One of the early symptoms of locomotor ataxia is a retarded, or rather a hesitating or halting, expulsion of the urine, The desire to, urinate will be present, but the patient will experience difficulty in starting the stream. Almost any kind of symptoms of a cerebro-spinal nature, due to degeneration, may be looked for in subjects of this disease.

   Paralytic Stage.--In time these cases arrive at paralysis, where there is no power to walk. Then, of course, they become bedridden. At this time, or before, such patients are often carried off with some intercurrent affection, or a hyperemia, or apoplexy, of a vulnerable organ, brought on from an indiscretion that in health would scarcely be noticed.

   Diagnosis.--Lightning pains, inability to stand with the eyes closed, etc., are considered almost diagnostic.

   Treatment.--There is only one cure, and that is prevention--removing the causes before the disease is developed. The habits of life must be corrected. A very foolish manner of treating such cases is for the physician to permit the patient to continue the use of tobacco, coffee, tea, or other stimulants, and prescribe such so-called remedies as strychnin, tonics, etc. Patients must be kept away from all stimulation, and they should be kept out of the atmosphere of them as much as possible. For instance, they should not be confined to offices where there is tobacco smoke, or in homes where the odor of coffee is in the air two or three times a day. It must be remembered that the farther down the nervous system is driven--enervated--the more easily it is affected, and patients may become so susceptible that the inhaling of tobacco smoke for a few seconds will produce as much irritation as two or three cigars would produce several years before the breakdown came. In this respect patients frequently do themselves great harm. They know what they have been able to do; they are quite willing to believe that they can indulge a little, compared with the old supply; and they treat the subject of overstimulation and bad habits in the same way all along the line; and too frequently physicians concur with the patient in this matter. Such patients should be impressed with the necessity of doing absolutely THE RIGHT THING ALL THE TIME; they should be made to see that there is everything to gain and little to lose, and that that little is more easily lost than even average physicians can be made to believe. Thus no one is justified in going on the principle that he has nothing to gain, that everything is lost; for nature is more than willing to meet all patients half-way--yes, nine-tenths of the way. Hence those who wish to get any benefit--continue in life and enjoy much comfort--must pay the price, which means absolute continence, complete abstinence from all stimulation, and a very simple diet, made up of fresh, uncooked fruits for breakfast; salad, cooked, non-starchy vegetables, and wholewheat bread, potatoes, or some one of the decidedly starchy foods, once a day for a second and last meal; and abstinence from strong meats, such as beef, pork, etc. Lamb, chicken, fish, or eggs may be indulged in once or twice a week, dropping the starch; but it is my opinion that those patients will live longer and enjoy better health if they do not indulge in animal albuminoids at all; for decomposition of the protein in the intestine is one source of toxin poisoning in this tragic disease.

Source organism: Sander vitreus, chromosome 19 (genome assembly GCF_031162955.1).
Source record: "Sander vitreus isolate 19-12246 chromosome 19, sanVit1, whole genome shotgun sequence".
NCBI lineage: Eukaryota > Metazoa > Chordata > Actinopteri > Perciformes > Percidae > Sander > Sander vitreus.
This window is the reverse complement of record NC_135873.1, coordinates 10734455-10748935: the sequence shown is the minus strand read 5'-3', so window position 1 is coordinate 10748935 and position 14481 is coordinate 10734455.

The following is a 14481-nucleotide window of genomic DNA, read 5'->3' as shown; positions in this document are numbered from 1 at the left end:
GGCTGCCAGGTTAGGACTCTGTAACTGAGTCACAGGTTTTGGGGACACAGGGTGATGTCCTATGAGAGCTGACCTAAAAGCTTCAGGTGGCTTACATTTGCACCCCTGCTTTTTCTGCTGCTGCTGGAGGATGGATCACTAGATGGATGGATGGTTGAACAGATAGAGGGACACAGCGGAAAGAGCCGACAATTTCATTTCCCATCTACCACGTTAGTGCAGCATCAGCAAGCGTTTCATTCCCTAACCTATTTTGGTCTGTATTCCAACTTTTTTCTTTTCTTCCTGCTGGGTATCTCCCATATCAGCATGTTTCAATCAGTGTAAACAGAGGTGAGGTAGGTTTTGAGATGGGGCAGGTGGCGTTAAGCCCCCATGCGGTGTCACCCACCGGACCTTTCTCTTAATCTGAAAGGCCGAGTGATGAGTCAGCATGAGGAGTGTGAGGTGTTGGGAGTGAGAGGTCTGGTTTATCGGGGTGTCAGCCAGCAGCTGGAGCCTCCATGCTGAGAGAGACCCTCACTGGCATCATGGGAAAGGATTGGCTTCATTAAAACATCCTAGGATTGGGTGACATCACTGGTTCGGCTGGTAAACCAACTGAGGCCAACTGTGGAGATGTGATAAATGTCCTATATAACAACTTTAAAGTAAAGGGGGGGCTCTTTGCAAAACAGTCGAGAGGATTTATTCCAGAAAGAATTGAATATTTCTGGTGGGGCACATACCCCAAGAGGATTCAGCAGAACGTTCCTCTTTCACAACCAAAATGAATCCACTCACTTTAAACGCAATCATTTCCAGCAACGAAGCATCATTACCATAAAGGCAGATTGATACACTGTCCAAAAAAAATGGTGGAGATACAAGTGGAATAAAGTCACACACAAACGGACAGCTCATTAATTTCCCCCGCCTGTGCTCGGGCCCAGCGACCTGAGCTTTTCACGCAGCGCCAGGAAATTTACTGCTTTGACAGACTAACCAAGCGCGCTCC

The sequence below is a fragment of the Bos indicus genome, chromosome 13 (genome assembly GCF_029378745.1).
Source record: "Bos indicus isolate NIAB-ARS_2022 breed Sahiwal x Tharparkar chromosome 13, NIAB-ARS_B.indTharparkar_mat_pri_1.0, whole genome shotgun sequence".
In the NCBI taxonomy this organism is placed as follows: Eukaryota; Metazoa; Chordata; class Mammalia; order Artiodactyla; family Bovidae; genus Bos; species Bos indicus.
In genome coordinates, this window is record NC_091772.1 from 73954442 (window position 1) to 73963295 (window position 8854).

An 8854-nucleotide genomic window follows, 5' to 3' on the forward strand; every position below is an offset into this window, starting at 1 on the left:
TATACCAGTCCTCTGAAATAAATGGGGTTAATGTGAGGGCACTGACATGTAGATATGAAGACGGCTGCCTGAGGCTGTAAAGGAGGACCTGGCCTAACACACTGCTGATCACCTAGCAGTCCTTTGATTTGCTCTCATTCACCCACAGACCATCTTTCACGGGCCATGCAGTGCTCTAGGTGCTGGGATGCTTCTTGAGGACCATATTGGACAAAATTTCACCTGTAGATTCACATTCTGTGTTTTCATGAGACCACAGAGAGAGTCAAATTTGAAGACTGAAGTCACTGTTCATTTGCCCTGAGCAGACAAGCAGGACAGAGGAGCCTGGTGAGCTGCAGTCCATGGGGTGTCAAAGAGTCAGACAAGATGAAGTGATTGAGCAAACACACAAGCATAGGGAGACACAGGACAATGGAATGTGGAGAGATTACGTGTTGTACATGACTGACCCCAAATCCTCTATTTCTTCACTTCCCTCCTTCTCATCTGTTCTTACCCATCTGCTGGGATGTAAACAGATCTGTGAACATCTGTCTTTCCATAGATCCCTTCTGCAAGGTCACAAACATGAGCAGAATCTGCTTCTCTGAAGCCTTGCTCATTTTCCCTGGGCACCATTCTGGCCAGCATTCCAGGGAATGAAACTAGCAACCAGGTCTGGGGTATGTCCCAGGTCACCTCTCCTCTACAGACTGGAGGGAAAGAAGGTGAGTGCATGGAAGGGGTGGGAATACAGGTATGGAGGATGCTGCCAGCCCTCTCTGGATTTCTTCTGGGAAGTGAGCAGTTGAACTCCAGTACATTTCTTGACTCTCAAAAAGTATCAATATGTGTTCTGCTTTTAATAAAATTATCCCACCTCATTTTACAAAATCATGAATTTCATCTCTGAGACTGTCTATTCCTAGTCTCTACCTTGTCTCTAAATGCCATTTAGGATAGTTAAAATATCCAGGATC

II. GENERAL PARALYSIS

   Definition.--A progressive disease of the brain and meninges, associated with mental and motor disturbances.

   Etiology.--All nerve disturbances of a degenerative form are looked upon by a stereotyped medical mind as originating from syphilis. It is the consensus of opinion of the medical profession that syphilis is the cause of all degenerative cerebro-spinal affections in seventy to ninety per cent. I may be lacking in gray matter, but I do not believe that this is true; for the disease can be found in country districts, affecting people who have lived far from the centers, and who have never had syphilis or anything of a venereal character. The answer to that statement by those who advocate the syphilis idea, is that it has been inherited. It is necessary to make this assumption; for the theory would break down without it, and, according to the experiences I have had, it is not necessary to bolster an assumption with a fallacy to know the cause of the majority of diseases ending in cerebro-spinal degeneration. As stated under locomotor ataxia, excessive venery, plus toxin poisoning developed by putrefaction from imprudent eating--from a haphazard style of living--is quite enough to account for seventy to eighty per cent of the cases attributed to syphilitic infection. Heredity is said to be a very important factor; obviously, however, only to the extent that we inherit a tendency to take on certain lines of disease.